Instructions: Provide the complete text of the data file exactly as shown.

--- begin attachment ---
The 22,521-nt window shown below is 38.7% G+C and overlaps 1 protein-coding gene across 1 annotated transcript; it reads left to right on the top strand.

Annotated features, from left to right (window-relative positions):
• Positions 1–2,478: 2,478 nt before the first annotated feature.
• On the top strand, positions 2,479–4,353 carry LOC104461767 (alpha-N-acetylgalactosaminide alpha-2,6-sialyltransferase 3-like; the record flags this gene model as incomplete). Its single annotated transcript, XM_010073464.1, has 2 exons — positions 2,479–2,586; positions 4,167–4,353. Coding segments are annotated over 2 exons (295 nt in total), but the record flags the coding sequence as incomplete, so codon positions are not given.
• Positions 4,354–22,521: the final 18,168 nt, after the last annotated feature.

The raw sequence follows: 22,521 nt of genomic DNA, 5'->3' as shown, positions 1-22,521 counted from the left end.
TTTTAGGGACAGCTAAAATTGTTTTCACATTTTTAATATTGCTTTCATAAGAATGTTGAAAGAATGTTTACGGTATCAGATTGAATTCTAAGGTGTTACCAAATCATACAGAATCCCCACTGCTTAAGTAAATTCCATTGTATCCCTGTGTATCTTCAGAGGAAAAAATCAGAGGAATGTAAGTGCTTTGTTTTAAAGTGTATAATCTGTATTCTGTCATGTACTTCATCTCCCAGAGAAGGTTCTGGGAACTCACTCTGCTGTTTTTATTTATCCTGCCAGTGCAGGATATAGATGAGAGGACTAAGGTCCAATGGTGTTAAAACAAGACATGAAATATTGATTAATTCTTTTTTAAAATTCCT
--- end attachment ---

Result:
The 22,521-nt window shown below is 38.7% G+C and overlaps 1 protein-coding gene across 1 annotated transcript; it reads left to right on the top strand.

Annotated features, from left to right (window-relative positions):
• Positions 1–2,478: 2,478 nt before the first annotated feature.
• On the top strand, positions 2,479–4,353 carry LOC104461767 (alpha-N-acetylgalactosaminide alpha-2,6-sialyltransferase 3-like; the record flags this gene model as incomplete). Its single annotated transcript, XM_010073464.1, has 2 exons — positions 2,479–2,586; positions 4,167–4,353. Coding segments are annotated over 2 exons (295 nt in total), but the record flags the coding sequence as incomplete, so codon positions are not given.
• Positions 4,354–22,521: the final 18,168 nt, after the last annotated feature.

The raw sequence follows: 22,521 nt of genomic DNA, 5'->3' as shown, positions 1-22,521 counted from the left end.
TTTTAGGGACAGCTAAAATTGTTTTCACATTTTTAATATTGCTTTCATAAGAATGTTGAAAGAATGTTTACGGTATCAGATTGAATTCTAAGGTGTTACCAAATCATACAGAATCCCCACTGCTTAAGTAAATTCCATTGTATCCCTGTGTATCTTCAGAGGAAAAAATCAGAGGAATGTAAGTGCTTTGTTTTAAAGTGTATAATCTGTATTCTGTCATGTACTTCATCTCCCAGAGAAGGTTCTGGGAACTCACTCTGCTGTTTTTATTTATCCTGCCAGTGCAGGATATAGATGAGAGGACTAAGGTCCAATGGTGTTAAAACAAGACATGAAATATTGATTAATTCTTTTTTAAAATTCCT